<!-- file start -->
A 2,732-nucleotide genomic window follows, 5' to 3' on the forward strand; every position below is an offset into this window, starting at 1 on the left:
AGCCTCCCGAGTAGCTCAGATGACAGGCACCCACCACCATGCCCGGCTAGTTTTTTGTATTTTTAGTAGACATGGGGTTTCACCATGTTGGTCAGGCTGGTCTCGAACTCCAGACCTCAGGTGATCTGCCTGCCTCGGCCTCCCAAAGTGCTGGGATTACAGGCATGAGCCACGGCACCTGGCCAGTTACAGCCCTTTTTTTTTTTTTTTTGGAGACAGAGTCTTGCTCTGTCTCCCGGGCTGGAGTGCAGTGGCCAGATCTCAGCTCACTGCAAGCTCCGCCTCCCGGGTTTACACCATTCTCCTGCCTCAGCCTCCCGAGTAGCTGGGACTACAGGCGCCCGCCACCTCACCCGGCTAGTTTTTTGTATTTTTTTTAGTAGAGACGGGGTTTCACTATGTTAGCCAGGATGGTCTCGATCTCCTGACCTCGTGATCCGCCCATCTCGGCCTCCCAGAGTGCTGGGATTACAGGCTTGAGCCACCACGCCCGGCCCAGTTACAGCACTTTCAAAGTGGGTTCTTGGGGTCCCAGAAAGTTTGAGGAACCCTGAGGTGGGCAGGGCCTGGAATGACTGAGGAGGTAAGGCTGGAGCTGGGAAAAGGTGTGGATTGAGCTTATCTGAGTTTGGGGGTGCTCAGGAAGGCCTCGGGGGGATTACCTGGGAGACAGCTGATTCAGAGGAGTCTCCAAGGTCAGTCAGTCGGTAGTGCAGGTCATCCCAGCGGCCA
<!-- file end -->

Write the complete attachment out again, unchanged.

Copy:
A 2,732-nucleotide genomic window follows, 5' to 3' on the forward strand; every position below is an offset into this window, starting at 1 on the left:
AGCCTCCCGAGTAGCTCAGATGACAGGCACCCACCACCATGCCCGGCTAGTTTTTTGTATTTTTAGTAGACATGGGGTTTCACCATGTTGGTCAGGCTGGTCTCGAACTCCAGACCTCAGGTGATCTGCCTGCCTCGGCCTCCCAAAGTGCTGGGATTACAGGCATGAGCCACGGCACCTGGCCAGTTACAGCCCTTTTTTTTTTTTTTTTGGAGACAGAGTCTTGCTCTGTCTCCCGGGCTGGAGTGCAGTGGCCAGATCTCAGCTCACTGCAAGCTCCGCCTCCCGGGTTTACACCATTCTCCTGCCTCAGCCTCCCGAGTAGCTGGGACTACAGGCGCCCGCCACCTCACCCGGCTAGTTTTTTGTATTTTTTTTAGTAGAGACGGGGTTTCACTATGTTAGCCAGGATGGTCTCGATCTCCTGACCTCGTGATCCGCCCATCTCGGCCTCCCAGAGTGCTGGGATTACAGGCTTGAGCCACCACGCCCGGCCCAGTTACAGCACTTTCAAAGTGGGTTCTTGGGGTCCCAGAAAGTTTGAGGAACCCTGAGGTGGGCAGGGCCTGGAATGACTGAGGAGGTAAGGCTGGAGCTGGGAAAAGGTGTGGATTGAGCTTATCTGAGTTTGGGGGTGCTCAGGAAGGCCTCGGGGGGATTACCTGGGAGACAGCTGATTCAGAGGAGTCTCCAAGGTCAGTCAGTCGGTAGTGCAGGTCATCCCAGCGGCCA